Emancipation of Children
Nov. 11, 2012
What Is Emancipation?
When a child is emancipated, the child’s parents have no further duty to support the child. In addition, parents have no right to control an emancipated child’s behavior or make certain decisions for the child.
When Is a Child Emancipated?
(1) Age. A child is automatically emancipated when he or she reaches the age of majority. The age of majority in most states is 18.
* Note: In some states, a child who attends high school is not emancipated until he or she graduates from high school or turns a certain age (usually 19 or 20).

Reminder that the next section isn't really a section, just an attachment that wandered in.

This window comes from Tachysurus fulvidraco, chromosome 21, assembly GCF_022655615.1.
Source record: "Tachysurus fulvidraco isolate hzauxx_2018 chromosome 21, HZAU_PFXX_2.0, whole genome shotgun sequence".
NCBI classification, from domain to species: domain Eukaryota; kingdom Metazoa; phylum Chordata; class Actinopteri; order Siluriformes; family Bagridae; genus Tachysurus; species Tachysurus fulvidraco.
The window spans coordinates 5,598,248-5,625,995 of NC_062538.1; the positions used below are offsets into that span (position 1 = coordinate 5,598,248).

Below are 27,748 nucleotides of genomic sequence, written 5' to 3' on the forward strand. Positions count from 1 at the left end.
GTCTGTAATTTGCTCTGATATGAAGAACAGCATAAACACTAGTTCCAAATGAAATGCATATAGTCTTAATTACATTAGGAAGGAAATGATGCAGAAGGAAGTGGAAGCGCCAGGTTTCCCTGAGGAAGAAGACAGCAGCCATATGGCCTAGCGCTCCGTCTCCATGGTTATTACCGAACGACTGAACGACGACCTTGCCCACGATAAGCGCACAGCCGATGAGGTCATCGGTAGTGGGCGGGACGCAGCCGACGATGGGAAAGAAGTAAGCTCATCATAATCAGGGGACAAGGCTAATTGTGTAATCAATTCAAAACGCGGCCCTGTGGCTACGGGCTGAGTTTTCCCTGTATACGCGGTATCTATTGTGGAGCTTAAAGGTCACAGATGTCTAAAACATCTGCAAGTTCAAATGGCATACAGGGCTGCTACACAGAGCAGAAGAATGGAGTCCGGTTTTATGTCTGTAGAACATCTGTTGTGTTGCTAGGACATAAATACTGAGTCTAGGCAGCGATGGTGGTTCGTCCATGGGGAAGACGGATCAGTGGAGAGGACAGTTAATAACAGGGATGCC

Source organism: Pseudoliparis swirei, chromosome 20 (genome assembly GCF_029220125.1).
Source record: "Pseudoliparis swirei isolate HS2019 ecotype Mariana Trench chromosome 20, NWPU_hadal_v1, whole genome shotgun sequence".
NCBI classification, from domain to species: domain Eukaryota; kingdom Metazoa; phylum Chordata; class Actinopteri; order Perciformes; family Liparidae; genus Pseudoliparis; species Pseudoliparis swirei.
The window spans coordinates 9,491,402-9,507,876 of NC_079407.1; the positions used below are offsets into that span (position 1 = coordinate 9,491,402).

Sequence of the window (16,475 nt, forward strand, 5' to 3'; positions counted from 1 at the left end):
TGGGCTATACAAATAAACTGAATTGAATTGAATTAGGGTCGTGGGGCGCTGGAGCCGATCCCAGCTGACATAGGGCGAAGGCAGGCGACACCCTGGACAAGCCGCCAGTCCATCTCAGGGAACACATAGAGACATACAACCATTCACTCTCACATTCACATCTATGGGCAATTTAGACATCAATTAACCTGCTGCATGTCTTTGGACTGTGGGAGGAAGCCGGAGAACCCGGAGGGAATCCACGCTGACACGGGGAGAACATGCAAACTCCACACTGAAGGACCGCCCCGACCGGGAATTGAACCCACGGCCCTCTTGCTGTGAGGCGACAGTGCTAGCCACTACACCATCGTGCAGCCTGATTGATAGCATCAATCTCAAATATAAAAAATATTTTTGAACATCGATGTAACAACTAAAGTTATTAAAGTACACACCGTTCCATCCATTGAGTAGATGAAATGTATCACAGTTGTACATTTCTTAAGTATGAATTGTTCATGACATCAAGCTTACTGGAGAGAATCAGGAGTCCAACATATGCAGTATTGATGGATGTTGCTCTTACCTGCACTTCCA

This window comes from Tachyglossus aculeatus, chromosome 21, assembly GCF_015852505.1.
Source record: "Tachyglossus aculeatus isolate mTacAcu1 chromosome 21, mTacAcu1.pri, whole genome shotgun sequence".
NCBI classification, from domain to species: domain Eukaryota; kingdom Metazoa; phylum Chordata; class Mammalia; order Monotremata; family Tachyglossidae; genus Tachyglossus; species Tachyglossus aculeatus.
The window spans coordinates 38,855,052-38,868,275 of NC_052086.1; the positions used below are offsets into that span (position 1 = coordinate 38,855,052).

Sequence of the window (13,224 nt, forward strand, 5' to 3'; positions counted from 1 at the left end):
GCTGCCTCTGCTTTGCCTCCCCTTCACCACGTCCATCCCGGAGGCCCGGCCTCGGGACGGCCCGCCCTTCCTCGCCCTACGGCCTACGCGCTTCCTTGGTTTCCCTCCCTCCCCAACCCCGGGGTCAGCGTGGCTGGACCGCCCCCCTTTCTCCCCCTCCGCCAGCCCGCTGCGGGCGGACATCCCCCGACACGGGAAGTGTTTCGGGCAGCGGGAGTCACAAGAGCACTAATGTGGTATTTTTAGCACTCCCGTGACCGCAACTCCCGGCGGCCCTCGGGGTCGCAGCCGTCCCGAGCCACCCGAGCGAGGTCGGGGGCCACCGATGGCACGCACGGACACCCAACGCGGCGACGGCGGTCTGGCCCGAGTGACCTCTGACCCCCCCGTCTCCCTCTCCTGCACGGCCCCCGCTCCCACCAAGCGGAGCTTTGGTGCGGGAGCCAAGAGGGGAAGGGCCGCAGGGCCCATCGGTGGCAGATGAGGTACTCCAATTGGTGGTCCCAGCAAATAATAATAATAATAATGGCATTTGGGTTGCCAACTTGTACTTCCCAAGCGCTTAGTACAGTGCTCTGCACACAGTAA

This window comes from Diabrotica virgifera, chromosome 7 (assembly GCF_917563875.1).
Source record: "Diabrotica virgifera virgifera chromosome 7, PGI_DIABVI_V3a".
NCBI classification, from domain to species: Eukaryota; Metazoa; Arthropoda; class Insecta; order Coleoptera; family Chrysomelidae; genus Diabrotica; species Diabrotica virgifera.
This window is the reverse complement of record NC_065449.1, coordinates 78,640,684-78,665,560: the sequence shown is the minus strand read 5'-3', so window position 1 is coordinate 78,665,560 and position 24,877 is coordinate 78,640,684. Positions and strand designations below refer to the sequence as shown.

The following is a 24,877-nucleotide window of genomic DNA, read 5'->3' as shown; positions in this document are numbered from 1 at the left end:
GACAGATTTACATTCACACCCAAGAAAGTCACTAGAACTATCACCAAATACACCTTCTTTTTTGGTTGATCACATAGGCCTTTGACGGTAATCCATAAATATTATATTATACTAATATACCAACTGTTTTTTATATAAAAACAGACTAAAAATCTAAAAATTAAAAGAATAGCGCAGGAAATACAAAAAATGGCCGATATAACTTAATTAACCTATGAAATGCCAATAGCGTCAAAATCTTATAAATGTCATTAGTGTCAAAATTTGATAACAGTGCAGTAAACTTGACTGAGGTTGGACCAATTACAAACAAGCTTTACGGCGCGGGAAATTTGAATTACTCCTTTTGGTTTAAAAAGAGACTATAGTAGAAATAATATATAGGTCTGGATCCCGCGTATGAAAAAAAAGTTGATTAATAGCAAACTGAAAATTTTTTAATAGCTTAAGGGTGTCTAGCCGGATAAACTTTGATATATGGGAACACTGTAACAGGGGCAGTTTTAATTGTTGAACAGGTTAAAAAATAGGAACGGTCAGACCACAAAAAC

(2) Marriage. In most cases, a minor child is emancipated when he or she gets married.
* Note: An unmarried minor child who becomes pregnant or has a child is not emancipated.
(3) Armed Forces. In most cases, a minor child is emancipated when he or she joins the armed forces.
(4) Self-emancipation. A minor child may be declared self-emancipated by a court if the child has left the parents’ home and become self-sufficient. A child is never automatically self-emancipated. A child must obtain a court order before he or she is self-emancipated.